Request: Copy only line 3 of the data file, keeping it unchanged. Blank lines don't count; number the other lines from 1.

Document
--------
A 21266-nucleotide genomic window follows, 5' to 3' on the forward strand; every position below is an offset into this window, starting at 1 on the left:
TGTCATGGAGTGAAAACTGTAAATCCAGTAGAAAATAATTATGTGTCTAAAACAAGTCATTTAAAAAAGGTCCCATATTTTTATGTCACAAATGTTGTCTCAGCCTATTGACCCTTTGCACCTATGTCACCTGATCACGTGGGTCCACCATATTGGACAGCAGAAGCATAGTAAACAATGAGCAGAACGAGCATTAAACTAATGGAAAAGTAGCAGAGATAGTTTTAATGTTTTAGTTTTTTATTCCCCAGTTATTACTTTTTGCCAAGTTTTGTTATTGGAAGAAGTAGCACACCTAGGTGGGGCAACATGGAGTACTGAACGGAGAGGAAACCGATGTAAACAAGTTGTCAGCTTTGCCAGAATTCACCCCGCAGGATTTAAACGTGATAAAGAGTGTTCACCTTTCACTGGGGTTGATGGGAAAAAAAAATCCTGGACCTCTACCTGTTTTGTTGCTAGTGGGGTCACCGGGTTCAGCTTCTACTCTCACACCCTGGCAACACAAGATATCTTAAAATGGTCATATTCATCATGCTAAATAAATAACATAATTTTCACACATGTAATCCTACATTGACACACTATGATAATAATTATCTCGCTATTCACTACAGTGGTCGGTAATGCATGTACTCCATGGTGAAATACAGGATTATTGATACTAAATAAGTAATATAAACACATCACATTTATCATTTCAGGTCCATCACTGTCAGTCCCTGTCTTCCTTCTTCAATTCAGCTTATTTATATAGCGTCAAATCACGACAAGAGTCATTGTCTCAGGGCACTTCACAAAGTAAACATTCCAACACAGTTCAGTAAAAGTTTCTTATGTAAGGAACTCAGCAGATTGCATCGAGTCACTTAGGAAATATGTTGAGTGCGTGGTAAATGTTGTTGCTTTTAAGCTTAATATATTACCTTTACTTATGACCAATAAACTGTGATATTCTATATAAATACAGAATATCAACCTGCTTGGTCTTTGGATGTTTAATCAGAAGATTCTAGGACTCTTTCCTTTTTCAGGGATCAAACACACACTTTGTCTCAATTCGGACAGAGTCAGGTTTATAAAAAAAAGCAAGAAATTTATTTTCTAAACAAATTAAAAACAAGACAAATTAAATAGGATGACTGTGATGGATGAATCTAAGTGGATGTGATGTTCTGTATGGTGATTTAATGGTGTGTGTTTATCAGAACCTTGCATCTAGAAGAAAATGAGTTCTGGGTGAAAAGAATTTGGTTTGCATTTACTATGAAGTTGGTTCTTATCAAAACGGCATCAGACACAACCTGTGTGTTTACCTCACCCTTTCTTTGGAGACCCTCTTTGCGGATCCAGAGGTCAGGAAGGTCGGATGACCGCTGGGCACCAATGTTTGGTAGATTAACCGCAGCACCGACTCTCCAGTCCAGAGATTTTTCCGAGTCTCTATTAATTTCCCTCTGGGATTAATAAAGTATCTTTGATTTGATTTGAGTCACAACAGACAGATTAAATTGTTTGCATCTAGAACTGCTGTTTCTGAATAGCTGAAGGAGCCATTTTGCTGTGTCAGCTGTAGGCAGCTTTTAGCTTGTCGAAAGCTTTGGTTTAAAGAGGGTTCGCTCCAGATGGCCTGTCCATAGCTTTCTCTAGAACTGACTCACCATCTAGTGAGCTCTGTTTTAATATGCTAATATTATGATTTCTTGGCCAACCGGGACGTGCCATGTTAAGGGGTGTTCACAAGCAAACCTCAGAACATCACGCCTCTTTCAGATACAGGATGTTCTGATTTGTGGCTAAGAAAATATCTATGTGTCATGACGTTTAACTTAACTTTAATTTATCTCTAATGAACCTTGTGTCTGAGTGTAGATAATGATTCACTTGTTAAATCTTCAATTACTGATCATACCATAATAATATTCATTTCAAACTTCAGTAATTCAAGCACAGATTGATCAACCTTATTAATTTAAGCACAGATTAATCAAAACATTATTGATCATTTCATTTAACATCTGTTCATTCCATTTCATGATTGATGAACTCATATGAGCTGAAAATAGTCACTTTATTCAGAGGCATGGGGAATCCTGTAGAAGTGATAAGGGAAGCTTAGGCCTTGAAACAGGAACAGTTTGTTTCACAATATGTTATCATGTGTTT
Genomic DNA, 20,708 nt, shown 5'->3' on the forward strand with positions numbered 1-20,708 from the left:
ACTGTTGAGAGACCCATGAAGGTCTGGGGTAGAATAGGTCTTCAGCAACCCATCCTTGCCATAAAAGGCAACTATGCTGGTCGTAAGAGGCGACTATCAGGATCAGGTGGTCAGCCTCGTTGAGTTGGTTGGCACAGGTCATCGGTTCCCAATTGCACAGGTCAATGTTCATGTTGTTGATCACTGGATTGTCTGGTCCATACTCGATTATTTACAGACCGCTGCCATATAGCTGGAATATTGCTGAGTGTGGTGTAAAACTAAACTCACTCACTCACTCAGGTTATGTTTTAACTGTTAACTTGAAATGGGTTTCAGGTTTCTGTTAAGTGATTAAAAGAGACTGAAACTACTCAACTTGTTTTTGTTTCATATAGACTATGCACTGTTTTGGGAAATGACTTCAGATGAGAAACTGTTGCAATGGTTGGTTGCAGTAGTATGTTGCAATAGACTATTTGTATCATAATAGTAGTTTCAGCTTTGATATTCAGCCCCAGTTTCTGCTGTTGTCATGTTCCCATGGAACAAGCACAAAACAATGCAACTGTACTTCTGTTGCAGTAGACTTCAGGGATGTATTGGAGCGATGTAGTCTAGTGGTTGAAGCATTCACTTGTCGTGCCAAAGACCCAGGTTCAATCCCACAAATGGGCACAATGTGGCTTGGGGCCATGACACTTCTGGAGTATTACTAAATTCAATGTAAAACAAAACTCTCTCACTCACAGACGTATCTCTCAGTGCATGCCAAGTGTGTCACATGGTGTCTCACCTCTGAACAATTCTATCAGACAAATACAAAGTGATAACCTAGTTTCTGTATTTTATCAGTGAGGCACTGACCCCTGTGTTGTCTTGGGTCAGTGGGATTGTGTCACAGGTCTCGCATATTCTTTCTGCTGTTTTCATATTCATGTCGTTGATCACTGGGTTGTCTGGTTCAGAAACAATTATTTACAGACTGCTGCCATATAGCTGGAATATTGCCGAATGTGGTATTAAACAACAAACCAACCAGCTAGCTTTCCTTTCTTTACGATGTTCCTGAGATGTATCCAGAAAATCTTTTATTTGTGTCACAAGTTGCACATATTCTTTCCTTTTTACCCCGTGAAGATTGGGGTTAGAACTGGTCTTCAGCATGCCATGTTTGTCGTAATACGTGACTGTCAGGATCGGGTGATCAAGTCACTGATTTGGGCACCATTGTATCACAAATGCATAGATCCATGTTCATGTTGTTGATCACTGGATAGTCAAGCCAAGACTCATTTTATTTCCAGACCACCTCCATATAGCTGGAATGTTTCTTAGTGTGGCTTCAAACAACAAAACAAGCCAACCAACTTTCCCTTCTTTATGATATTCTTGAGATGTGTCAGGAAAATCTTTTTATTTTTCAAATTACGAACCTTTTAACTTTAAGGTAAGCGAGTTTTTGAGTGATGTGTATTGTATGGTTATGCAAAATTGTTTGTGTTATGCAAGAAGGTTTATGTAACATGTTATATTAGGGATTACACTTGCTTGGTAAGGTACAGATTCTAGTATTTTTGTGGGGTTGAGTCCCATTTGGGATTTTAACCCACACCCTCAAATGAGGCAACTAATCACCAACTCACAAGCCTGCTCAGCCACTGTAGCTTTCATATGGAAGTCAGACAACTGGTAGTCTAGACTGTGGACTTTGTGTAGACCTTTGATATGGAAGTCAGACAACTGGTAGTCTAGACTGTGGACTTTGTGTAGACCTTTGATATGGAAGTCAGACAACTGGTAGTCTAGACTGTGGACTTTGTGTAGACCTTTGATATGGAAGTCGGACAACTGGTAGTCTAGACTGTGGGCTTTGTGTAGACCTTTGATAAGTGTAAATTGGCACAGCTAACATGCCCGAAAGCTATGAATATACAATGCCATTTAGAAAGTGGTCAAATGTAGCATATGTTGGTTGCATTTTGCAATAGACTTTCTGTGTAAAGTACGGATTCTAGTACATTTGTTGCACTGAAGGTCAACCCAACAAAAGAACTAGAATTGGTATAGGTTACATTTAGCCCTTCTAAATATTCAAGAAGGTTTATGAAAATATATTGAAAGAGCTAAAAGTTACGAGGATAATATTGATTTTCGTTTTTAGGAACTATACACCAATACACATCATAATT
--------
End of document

Genomic DNA, 20,708 nt, shown 5'->3' on the forward strand with positions numbered 1-20,708 from the left: